Sponsored By
An organization or individual has paid for the creation of this work but did not approve or review it.

ADVERTISEMENT

ADVERTISEMENT

Mars spacesuit returns from Utah

UND Space Studies researchers are back from two weeks in Utah, where they tested UND's Mars spacesuit in the Mars-like conditions surrounding NASA's Mars Desert Research Station.

UND Space Studies researchers are back from two weeks in Utah, where they tested UND's Mars spacesuit in the Mars-like conditions surrounding NASA's Mars Desert Research Station.

Most of the Utah tests focused on testing the spacesuit's overall mobility and the flexibility of some new joints and other modifications made after last year's tests in western North Dakota, said Pablo de Leon, the main UND researcher working on the project.

They also tested the spacesuit in conjunction with tools designed at the University of North Carolina for gathering rocks and other samples from the planet's surface.

"Even though the geography is similar to the (North Dakota) badlands, this place was a lot more isolated," de Leon said. "This is really the middle of nowhere, so you have to plan your experiments in ways that if something goes wrong, you can find a solution there."

After the Utah tests, he said, researchers would like to create a backpack-style life support system to replace the current system and design new gloves to increase dexterity.

ADVERTISEMENT

The biggest challenge testing in Utah wasn't the spacesuit, but the heat, he said, which made testing impractical after the late morning. To make the most of their time, testing days typically began at 4 a.m., de Leon said. By the time the crew reached the testing site and the spacesuit was put on, he said, the sun was just starting to rise.

"It was too hot for everyone, but especially for the guy inside the suit," he said.

De Leon said the suit is designed for Mars, where high temperatures won't be an issue. Mars has an average surface temperature of 81 degrees below zero, according to the Web site http://marsnews.com ).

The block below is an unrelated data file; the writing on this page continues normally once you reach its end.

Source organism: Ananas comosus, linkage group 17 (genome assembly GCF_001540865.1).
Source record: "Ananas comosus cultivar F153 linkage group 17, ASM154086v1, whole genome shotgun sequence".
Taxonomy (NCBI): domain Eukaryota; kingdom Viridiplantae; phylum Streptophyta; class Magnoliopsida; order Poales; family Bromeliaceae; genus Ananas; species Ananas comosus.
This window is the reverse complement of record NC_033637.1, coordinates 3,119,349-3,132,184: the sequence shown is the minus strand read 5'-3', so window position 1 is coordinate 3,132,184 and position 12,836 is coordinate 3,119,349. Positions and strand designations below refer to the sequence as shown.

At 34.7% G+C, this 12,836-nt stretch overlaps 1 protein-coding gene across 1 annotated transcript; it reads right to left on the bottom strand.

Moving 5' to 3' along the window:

The "guy inside the spacesuit" was usually Fabio Sau, a recent graduate from UND's space studies Master's degree program, who accompanied de Leon to Utah. Standing inside the spacesuit is a unique experience, de Leon said.

"It's not a sensation that's for everybody, and it's not a good idea if you're claustrophobic," he said. "Once you close the helmet and pressurize the suit, it's like being disconnected from the outside world. You receive your own air. The only outside contact is on a radio."

UND was invited to test their spacesuit at the Mars research station by NASA's Ames Research Center, a research lab supporting NASA missions and technology. UND developed the Mars spacesuit with four other North Dakota schools through the North Dakota Space Grant Consortium.

Marks reports on higher education. Reach him at (701) 780-1105, (800) 477-6572, ext. 105; or jmarks@gfherald.com .

What To Read Next
Josh Sipes was watching an in-flight movie when he became aware the flight crew were asking for help assisting a woman who was experiencing a medical problem.
Nonprofit hospitals are required to provide free or discounted care, also known as charity care; yet eligibility and application requirements vary across hospitals. Could you qualify? We found out.
Crisis pregnancy centers received almost $3 million in taxpayer funds in 2022. Soon, sharing only medically accurate information could be a prerequisite for funding.
The Grand Forks Blue Zones Project, which hopes to make Grand Forks not just a healthier city but a closer community, is hosting an event on Saturday, Jan. 21, at the Empire Arts Center from 3-5 p.m.